Descallar J.,Liverpool Hospital |
Descallar J.,University of Sydney |
Vinod S.K.,Liverpool Hospital |
And 2 more authors.
Asia-Pacific Journal of Clinical Oncology | Year: 2016
Aim: Clinical trials have reported good outcomes for non-small cell lung cancer (NSCLC) patients treated with curative radiotherapy. These populations are highly selected and may not be representative of lung cancer population. We aim to evaluate the outcomes of NSCLC patients treated with radiotherapy ± chemotherapy in Australian community setting and to assess the effect of comorbidity on outcomes. Method: Oncology records at Liverpool and Macarthur Cancer Therapy Centres, Sydney, Australia, were queried to retrieve patient, tumor and treatment data for stage I–III NSCLC patients who were treated with radiotherapy (minimum dose 60 Gy) between 1 January 2000 and 31 December 2010. Simplified comorbidity score (SCS) was used to score comorbidity. Kaplan–Meier and Cox hazards models were used for survival analysis. Results: A total of 160 patients were identified with median follow-up of 22 months. Median age was 69 years (range 36–89); 76 patients received radiotherapy alone, 25 received sequential chemoradiation and 59 received concurrent chemoradiation. Median overall survivals for stages I, II and III were 29, 26 and 18 months, respectively. On multivariate analysis, stage II or III and weight loss > 5% were predictive of cancer-specific survival with hazard ratios of 4.47 (1.08–18.55, P = 0.04) and 2.23 (1.13–4.39, P = 0.02), respectively. Toxicities were grade ≥ 3 pneumonitis in 2% of patients, grade ≥ 3 esophagitis in 6% and grade ≥ 3 febrile neutropenia in 2%. There were no treatment-related deaths. SCS was neither prognostic nor predictive of toxicity or survival. Conclusion: Curative radiotherapy ± chemotherapy is a well-tolerated and effective treatment for inoperable or locally advanced NSCLC. Patients should not be excluded from radiotherapy on basis of comorbidity since higher SCS was not correlated with worse survival. © 2014 Wiley Publishing Asia Pty Ltd
PubMed | Liverpool Hospital and St George Cancer Care Center
Type: Journal Article | Journal: Asia-Pacific journal of clinical oncology | Year: 2016
Clinical trials have reported good outcomes for non-small cell lung cancer (NSCLC) patients treated with curative radiotherapy. These populations are highly selected and may not be representative of lung cancer population. We aim to evaluate the outcomes of NSCLC patients treated with radiotherapychemotherapy in Australian community setting and to assess the effect of comorbidity on outcomes.Oncology records at Liverpool and Macarthur Cancer Therapy Centres, Sydney, Australia, were queried to retrieve patient, tumor and treatment data for stage I-III NSCLC patients who were treated with radiotherapy (minimum dose 60Gy) between 1 January 2000 and 31 December 2010. Simplified comorbidity score (SCS) was used to score comorbidity. Kaplan-Meier and Cox hazards models were used for survival analysis.A total of 160 patients were identified with median follow-up of 22 months. Median age was 69 years (range 36-89); 76 patients received radiotherapy alone, 25 received sequential chemoradiation and 59 received concurrent chemoradiation. Median overall survivals for stages I, II and III were 29, 26 and 18 months, respectively. On multivariate analysis, stage II or III and weight loss>5% were predictive of cancer-specific survival with hazard ratios of 4.47 (1.08-18.55, P=0.04) and 2.23 (1.13-4.39, P=0.02), respectively. Toxicities were grade3 pneumonitis in 2% of patients, grade3 esophagitis in 6% and grade3 febrile neutropenia in 2%. There were no treatment-related deaths. SCS was neither prognostic nor predictive of toxicity or survival.Curative radiotherapychemotherapy is a well-tolerated and effective treatment for inoperable or locally advanced NSCLC. Patients should not be excluded from radiotherapy on basis of comorbidity since higher SCS was not correlated with worse survival.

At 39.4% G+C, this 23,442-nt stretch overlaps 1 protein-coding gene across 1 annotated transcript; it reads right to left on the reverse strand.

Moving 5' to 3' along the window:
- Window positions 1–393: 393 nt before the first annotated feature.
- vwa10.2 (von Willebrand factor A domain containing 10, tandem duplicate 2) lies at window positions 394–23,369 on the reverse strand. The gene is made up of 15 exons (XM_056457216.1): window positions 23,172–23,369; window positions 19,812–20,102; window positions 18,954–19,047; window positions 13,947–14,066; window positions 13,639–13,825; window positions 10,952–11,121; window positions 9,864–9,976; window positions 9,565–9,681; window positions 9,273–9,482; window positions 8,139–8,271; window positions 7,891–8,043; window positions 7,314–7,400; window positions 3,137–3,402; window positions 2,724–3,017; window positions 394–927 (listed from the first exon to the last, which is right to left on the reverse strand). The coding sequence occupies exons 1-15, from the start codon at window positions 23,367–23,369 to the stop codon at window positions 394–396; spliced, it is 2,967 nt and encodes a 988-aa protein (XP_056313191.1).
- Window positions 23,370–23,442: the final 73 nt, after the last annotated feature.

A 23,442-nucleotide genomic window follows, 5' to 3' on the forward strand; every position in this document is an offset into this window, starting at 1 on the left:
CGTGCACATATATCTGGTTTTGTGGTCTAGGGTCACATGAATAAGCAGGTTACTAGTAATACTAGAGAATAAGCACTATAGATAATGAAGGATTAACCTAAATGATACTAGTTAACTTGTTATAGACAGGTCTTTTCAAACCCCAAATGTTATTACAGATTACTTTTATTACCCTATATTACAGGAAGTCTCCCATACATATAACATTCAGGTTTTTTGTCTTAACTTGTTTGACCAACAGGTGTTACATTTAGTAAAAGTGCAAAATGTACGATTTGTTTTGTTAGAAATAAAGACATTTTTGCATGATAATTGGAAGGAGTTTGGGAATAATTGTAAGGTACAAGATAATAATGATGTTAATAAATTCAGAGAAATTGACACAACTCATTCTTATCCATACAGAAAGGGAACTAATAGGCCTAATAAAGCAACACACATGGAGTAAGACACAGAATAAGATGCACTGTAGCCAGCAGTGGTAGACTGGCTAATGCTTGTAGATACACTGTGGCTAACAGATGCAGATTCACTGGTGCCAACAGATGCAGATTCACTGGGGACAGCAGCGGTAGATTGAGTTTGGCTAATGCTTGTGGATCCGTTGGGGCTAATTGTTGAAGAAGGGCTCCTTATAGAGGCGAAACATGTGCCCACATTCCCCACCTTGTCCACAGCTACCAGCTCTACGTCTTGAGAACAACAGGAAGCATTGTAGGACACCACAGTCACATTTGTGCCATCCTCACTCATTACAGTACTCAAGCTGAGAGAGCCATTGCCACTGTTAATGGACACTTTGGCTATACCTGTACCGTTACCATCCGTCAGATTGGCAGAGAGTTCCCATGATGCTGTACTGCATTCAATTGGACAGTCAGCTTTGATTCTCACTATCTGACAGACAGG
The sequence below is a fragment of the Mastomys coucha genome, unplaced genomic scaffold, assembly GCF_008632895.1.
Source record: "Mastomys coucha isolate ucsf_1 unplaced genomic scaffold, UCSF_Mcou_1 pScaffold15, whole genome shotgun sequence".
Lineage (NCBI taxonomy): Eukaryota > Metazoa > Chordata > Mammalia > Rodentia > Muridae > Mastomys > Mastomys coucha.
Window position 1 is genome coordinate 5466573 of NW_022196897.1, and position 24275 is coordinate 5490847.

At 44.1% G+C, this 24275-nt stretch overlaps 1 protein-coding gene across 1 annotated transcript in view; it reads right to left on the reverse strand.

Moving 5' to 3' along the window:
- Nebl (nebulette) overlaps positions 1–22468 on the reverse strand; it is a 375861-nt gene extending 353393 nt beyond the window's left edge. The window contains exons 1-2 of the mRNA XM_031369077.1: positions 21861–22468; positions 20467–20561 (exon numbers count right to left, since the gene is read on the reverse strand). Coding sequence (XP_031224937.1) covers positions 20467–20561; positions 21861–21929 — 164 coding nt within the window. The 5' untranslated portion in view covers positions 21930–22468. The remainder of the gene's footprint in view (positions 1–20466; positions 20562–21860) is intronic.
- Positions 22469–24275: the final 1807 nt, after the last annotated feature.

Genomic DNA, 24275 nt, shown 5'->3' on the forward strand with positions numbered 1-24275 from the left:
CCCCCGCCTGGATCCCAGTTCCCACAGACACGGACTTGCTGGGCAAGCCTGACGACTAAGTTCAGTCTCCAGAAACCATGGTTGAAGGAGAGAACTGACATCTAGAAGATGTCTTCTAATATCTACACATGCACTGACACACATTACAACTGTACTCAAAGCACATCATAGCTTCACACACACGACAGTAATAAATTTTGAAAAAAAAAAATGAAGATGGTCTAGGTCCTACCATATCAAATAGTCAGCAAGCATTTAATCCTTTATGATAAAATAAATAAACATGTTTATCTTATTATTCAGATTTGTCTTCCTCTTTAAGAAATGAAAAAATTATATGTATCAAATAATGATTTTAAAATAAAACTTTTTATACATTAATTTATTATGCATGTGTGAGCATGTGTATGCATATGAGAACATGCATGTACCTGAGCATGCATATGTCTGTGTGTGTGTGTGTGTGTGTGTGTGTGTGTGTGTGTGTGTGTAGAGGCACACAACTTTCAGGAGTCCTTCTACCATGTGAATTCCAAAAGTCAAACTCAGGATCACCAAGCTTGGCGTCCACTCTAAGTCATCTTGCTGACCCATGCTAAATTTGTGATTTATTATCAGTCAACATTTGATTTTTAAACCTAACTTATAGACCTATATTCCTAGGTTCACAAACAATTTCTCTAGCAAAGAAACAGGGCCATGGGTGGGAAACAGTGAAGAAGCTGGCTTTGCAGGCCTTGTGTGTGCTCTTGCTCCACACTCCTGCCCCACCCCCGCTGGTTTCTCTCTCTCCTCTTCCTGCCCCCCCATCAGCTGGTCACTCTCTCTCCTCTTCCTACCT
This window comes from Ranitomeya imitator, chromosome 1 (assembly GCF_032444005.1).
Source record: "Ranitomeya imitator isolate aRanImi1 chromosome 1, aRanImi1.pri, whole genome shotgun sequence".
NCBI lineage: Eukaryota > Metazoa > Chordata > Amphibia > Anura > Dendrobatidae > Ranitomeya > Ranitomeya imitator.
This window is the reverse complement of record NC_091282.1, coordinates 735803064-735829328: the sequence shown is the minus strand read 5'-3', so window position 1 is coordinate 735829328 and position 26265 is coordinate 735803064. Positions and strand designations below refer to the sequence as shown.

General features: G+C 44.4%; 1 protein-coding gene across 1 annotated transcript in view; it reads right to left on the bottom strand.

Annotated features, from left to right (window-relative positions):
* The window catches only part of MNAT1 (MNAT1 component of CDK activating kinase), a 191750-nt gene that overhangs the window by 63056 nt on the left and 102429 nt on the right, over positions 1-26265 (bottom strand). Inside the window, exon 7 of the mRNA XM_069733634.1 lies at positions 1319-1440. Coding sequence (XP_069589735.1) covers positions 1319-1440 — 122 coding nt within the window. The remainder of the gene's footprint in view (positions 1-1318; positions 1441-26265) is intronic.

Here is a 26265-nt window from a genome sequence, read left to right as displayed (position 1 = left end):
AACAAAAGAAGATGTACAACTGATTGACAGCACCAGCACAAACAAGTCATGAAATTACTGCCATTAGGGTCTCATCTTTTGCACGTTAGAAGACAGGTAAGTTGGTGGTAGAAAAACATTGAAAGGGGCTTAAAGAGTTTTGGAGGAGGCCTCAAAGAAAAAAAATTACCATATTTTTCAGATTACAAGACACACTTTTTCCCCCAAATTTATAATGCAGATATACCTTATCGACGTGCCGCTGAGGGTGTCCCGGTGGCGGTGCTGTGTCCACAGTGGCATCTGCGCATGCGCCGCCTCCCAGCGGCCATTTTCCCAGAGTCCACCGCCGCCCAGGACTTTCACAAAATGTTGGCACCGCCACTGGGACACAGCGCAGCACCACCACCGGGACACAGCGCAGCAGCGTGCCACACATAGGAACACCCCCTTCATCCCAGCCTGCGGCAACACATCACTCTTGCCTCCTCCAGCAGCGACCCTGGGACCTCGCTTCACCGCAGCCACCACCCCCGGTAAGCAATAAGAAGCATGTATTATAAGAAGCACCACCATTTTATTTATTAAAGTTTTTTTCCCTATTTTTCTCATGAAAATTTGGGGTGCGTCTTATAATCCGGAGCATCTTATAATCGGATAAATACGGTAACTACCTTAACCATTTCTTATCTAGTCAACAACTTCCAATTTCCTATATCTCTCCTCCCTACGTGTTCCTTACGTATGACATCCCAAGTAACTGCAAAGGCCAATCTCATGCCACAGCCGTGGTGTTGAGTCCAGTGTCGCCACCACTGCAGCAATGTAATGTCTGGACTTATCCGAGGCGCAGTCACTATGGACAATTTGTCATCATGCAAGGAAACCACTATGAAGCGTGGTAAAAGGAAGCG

Pramana A.,St George Cancer Care Center |
Browne L.,St George Cancer Care Center |
Graham P.H.,St George Cancer Care Center |
Graham P.H.,University of New South Wales
Journal of Medical Imaging and Radiation Oncology | Year: 2012
Introduction: Information regarding the addition of tissue equivalent bolus to adjuvant radiotherapy (RT) for intra-parotid metastatic head and neck cutaneous squamous cell carcinoma is lacking. This study aimed to evaluate the effect of bolus versus no bolus on the patterns of regional and distant recurrence, regional control (RC), cancer-specific survival (CSS), overall survival, RT toxicity and RT interruption. Methods: A retrospective study was performed on consecutive patients diagnosed between 1994 and 2008 with metastatic head and neck cutaneous squamous cell carcinoma who were treated with parotidectomy ± selective neck dissection and adjuvant RT ± parotid bolus. Results: Seventy-five patients were identified: 64 males and 11 females, with median age of 79 years (range 40-96) of which 39 had bolus during RT. Median follow up was 48 months (range 4-177). There were 23 regional recurrences - 14 dermal, six dermal + nodal and three isolated nodal - and only two systemic recurrences. Nine patients had RT interruption >6 days due to acute skin toxicity. Bolus was associated with increased grade ≥3 radiation dermatitis (P = 0.02). RT interruption >6 days was significantly associated with inferior RC and hazard ratio, 2.83 (95% confidence interval: 1.04-7.71, P = 0.042). Lympho-vascular space invasion, positive margins and nodes >2 cm were adversely significant on CSS multivariate analysis. RC, CSS and overall survival at 5 years were 67, 66 and 52%, respectively. Conclusions: Dermal involvement dominated the pattern of regional recurrence. Bolus was associated with significantly worse skin reaction. Bolus use was not associated with a significant overall benefit on RC. This analysis does not support the use of bolus as applied in this cohort. © 2012 The Authors. Journal of Medical Imaging and Radiation Oncology © 2012 The Royal Australian and New Zealand College of Radiologists.
PubMed | St George Cancer Care Center
Type: Journal Article | Journal: Journal of cancer education : the official journal of the American Association for Cancer Education | Year: 2012
There is an urgent need for efficient cancer education programmes to promote safe practice in a comprehensive cancer centre. Educational practice has developed historically in an unplanned and inefficient way. Developments in educational theory and information technology provide an opportunity to develop systems with better educational methodology, better efficiency and potential for better impact on safety outcomes. We have developed such a programme at St. George Comprehensive Cancer Centre in Sydney, Australia, and describe here our experience in the first 2 years of implementing such a programme. In this article, we describe the programme, the obstacles and solutions we encountered and our reflections on the journey so far.